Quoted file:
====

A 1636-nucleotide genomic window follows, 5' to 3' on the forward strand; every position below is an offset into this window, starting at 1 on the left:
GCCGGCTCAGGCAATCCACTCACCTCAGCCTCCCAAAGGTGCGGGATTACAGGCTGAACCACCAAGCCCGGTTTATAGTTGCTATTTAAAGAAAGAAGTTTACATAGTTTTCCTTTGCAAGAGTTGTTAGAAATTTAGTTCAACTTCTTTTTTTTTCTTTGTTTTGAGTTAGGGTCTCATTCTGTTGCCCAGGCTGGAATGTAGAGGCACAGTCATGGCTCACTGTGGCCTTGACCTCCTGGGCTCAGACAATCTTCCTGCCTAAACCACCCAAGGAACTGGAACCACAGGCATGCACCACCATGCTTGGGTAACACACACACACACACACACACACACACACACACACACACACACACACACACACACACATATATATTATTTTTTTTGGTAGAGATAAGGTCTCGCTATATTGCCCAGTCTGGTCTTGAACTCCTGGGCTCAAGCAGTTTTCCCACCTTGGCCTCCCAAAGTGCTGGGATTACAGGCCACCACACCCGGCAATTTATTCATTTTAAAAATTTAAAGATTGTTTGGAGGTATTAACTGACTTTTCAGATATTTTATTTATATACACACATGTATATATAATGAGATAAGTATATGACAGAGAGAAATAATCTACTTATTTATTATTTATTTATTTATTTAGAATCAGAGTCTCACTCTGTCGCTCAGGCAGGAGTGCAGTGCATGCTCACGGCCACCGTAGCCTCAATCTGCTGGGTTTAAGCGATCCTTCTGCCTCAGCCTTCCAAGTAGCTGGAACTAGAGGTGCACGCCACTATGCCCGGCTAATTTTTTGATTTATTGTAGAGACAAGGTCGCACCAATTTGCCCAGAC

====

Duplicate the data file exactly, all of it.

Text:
A 1636-nucleotide genomic window follows, 5' to 3' on the forward strand; every position below is an offset into this window, starting at 1 on the left:
GCCGGCTCAGGCAATCCACTCACCTCAGCCTCCCAAAGGTGCGGGATTACAGGCTGAACCACCAAGCCCGGTTTATAGTTGCTATTTAAAGAAAGAAGTTTACATAGTTTTCCTTTGCAAGAGTTGTTAGAAATTTAGTTCAACTTCTTTTTTTTTCTTTGTTTTGAGTTAGGGTCTCATTCTGTTGCCCAGGCTGGAATGTAGAGGCACAGTCATGGCTCACTGTGGCCTTGACCTCCTGGGCTCAGACAATCTTCCTGCCTAAACCACCCAAGGAACTGGAACCACAGGCATGCACCACCATGCTTGGGTAACACACACACACACACACACACACACACACACACACACACACACACACACACACACACATATATATTATTTTTTTTGGTAGAGATAAGGTCTCGCTATATTGCCCAGTCTGGTCTTGAACTCCTGGGCTCAAGCAGTTTTCCCACCTTGGCCTCCCAAAGTGCTGGGATTACAGGCCACCACACCCGGCAATTTATTCATTTTAAAAATTTAAAGATTGTTTGGAGGTATTAACTGACTTTTCAGATATTTTATTTATATACACACATGTATATATAATGAGATAAGTATATGACAGAGAGAAATAATCTACTTATTTATTATTTATTTATTTATTTAGAATCAGAGTCTCACTCTGTCGCTCAGGCAGGAGTGCAGTGCATGCTCACGGCCACCGTAGCCTCAATCTGCTGGGTTTAAGCGATCCTTCTGCCTCAGCCTTCCAAGTAGCTGGAACTAGAGGTGCACGCCACTATGCCCGGCTAATTTTTTGATTTATTGTAGAGACAAGGTCGCACCAATTTGCCCAGAC